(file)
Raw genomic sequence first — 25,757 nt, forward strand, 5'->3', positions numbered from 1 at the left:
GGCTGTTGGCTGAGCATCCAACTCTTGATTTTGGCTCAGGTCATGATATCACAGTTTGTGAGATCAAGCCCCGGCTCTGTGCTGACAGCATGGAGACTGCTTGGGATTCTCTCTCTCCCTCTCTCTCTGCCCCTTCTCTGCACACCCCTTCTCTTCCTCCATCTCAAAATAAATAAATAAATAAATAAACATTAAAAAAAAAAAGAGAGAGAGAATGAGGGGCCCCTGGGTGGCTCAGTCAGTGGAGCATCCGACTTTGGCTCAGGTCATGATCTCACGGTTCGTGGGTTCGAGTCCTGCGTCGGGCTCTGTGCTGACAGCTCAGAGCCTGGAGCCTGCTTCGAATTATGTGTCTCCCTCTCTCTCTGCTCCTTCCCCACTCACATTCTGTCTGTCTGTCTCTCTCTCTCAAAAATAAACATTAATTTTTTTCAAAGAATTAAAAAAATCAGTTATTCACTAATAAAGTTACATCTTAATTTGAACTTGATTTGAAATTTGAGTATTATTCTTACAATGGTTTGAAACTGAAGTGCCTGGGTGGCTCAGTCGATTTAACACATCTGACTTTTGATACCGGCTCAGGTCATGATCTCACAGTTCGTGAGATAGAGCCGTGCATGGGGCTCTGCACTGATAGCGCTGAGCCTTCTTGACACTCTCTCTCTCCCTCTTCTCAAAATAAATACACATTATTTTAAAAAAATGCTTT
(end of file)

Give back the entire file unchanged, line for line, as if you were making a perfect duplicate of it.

Raw genomic sequence first — 25,757 nt, forward strand, 5'->3', positions numbered from 1 at the left:
GGCTGTTGGCTGAGCATCCAACTCTTGATTTTGGCTCAGGTCATGATATCACAGTTTGTGAGATCAAGCCCCGGCTCTGTGCTGACAGCATGGAGACTGCTTGGGATTCTCTCTCTCCCTCTCTCTCTGCCCCTTCTCTGCACACCCCTTCTCTTCCTCCATCTCAAAATAAATAAATAAATAAATAAACATTAAAAAAAAAAAGAGAGAGAGAATGAGGGGCCCCTGGGTGGCTCAGTCAGTGGAGCATCCGACTTTGGCTCAGGTCATGATCTCACGGTTCGTGGGTTCGAGTCCTGCGTCGGGCTCTGTGCTGACAGCTCAGAGCCTGGAGCCTGCTTCGAATTATGTGTCTCCCTCTCTCTCTGCTCCTTCCCCACTCACATTCTGTCTGTCTGTCTCTCTCTCTCAAAAATAAACATTAATTTTTTTCAAAGAATTAAAAAAATCAGTTATTCACTAATAAAGTTACATCTTAATTTGAACTTGATTTGAAATTTGAGTATTATTCTTACAATGGTTTGAAACTGAAGTGCCTGGGTGGCTCAGTCGATTTAACACATCTGACTTTTGATACCGGCTCAGGTCATGATCTCACAGTTCGTGAGATAGAGCCGTGCATGGGGCTCTGCACTGATAGCGCTGAGCCTTCTTGACACTCTCTCTCTCCCTCTTCTCAAAATAAATACACATTATTTTAAAAAAATGCTTT